In 2003 the agency issued a new final rule that overhauled the hours of service rules. 68 Fed. Reg. 22, 456 (Apr. 28, 2003). The rule altered various requirements, including the length of the daily driving limit, the daily off-duty requirement, and the weekly on-duty maximum. See id. at 22, 457, 22, 501-02. The D.C. Circuit vacated the rule because the "agency failed to consider the impact of the rules on the health of drivers, a factor the agency must consider under its organic statute." Public Citizen v. Federal Motor Carrier Safety Admin., 374 F.3d 1209, 1216 (D.C. Cir. 2004).

         The agency then issued a revised final rule in 2005. 70 Fed. Reg. 49, 978 (Aug. 25, 2005). The D.C. Circuit again held that the agency erred. Owner-Operator Independent Drivers Ass'n v. Federal Motor Carrier Safety Admin., 494 F.3d 188 (D.C. Cir. 2007). This time, the agency violated the Administrative Procedure Act by failing to provide sufficient opportunity for interested parties to comment on the method that justified the change in the hours of service rules. The agency also failed to explain sufficiently certain elements of that method. Id. at 193.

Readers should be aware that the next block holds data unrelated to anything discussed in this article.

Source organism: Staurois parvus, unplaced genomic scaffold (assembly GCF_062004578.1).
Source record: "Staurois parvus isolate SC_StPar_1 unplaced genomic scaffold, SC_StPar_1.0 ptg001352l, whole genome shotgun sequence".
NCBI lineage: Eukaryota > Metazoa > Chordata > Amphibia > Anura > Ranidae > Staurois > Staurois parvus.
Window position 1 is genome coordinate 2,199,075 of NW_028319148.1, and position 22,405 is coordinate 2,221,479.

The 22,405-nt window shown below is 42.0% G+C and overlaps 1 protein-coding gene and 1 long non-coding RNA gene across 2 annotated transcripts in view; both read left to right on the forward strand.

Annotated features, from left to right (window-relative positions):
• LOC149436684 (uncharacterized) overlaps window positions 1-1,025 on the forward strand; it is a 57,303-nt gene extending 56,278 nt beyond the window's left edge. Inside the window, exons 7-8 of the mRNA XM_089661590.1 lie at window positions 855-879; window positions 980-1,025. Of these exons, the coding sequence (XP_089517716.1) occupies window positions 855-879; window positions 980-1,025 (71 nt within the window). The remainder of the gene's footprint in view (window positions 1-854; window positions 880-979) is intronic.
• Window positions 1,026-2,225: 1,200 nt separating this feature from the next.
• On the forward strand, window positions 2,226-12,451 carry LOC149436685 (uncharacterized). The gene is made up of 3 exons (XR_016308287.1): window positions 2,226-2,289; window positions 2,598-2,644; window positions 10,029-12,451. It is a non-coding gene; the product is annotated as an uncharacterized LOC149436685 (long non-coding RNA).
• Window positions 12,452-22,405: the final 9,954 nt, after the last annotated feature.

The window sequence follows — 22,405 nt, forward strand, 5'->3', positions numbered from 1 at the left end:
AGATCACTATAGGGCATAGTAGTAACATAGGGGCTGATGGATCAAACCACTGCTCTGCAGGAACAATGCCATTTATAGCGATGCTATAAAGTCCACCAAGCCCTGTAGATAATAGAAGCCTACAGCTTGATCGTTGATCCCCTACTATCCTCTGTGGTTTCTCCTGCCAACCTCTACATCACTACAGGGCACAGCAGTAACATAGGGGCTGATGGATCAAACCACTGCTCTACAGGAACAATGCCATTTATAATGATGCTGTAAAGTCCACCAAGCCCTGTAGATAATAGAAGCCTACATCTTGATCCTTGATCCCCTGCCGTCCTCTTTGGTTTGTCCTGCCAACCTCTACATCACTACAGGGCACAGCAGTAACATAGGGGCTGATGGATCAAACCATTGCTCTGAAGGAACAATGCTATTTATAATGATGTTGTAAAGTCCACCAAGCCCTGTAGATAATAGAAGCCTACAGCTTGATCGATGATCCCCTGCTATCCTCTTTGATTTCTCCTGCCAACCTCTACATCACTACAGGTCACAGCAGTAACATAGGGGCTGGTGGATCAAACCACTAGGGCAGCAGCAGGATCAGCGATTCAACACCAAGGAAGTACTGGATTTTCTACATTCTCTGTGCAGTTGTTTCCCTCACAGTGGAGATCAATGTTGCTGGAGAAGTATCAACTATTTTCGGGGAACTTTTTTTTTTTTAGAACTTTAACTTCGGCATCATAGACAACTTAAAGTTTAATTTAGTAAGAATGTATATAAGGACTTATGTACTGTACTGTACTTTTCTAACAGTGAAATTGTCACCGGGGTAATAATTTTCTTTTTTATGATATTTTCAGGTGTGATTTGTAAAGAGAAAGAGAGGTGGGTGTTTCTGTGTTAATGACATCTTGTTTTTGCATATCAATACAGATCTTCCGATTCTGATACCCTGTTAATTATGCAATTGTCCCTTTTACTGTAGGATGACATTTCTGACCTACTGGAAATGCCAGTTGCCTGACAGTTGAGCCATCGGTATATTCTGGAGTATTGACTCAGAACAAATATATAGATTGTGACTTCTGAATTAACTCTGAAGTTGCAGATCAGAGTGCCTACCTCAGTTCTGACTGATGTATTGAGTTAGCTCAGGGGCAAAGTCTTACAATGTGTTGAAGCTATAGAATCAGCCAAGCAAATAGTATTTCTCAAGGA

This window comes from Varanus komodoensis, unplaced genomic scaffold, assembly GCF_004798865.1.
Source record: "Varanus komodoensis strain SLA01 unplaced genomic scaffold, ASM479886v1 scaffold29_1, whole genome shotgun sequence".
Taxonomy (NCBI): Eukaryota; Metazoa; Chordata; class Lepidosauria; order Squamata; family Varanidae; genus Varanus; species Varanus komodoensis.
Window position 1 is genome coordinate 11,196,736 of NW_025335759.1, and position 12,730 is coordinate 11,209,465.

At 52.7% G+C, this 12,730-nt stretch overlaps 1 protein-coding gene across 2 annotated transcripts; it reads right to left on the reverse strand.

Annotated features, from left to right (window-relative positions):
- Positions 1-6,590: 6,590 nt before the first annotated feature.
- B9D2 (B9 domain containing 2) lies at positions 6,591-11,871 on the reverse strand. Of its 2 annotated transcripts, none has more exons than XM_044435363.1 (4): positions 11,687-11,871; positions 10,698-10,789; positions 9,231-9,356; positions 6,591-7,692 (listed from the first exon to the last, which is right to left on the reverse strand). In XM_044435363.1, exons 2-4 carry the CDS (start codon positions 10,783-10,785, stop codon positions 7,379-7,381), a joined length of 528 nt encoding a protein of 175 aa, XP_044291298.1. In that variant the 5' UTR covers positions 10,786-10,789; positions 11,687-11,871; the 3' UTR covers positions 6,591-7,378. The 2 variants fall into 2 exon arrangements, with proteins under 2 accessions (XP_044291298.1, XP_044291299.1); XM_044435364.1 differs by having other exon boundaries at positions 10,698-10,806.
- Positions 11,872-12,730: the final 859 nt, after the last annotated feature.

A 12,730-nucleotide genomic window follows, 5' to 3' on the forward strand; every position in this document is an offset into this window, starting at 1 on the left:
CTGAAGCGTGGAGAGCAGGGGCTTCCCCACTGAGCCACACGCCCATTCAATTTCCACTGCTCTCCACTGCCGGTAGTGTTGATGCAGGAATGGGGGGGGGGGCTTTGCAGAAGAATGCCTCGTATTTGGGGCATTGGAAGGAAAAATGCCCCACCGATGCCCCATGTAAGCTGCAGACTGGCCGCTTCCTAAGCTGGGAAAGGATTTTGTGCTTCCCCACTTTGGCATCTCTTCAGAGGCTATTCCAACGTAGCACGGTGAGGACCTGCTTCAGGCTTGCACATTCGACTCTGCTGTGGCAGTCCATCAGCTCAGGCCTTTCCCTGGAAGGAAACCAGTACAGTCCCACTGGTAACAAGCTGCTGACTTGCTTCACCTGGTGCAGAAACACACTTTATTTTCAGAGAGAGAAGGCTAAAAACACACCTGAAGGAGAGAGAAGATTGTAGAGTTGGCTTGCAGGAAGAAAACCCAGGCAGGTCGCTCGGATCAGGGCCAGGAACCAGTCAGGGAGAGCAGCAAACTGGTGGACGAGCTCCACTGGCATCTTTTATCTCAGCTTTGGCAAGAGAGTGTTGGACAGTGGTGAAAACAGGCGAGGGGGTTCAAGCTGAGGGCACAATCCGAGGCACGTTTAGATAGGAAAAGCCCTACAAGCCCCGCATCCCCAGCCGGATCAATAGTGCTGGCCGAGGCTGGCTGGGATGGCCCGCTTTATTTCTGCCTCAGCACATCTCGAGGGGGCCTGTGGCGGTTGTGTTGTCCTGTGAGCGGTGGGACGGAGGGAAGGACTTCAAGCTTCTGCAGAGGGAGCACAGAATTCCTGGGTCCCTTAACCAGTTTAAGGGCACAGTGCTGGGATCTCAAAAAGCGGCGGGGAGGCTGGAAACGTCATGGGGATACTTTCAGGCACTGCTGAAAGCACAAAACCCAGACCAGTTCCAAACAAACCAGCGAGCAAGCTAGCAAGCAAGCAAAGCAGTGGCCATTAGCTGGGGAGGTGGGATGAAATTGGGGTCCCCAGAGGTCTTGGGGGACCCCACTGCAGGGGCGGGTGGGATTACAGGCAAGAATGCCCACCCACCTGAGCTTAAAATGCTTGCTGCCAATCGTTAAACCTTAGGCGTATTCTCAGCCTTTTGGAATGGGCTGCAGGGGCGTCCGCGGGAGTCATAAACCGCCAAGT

Within the agency's broader efforts to update the hours of service rule was a narrower issue of electronic monitoring. Be- fore promulgating the 2003 rule, the agency considered requiring electronic on-board recorders (EOBRs), which are the technical and regulatory predecessors of ELDs. See 65 Fed. Reg. 25, 540, 25, 598 (May 2, 2000). The agency considered requiring EOBRs in response to Congress's 1995 directive to issue an advance notice of proposed rulemaking "dealing with a variety of fatigue-related issues pertaining to commercial motor vehicle safety ... including ... automated and tamperproof recording devices." Pub. L. 104-88 § 408, set out as note under 49 U.S.C. § 31136 (1996 Supp.).[1]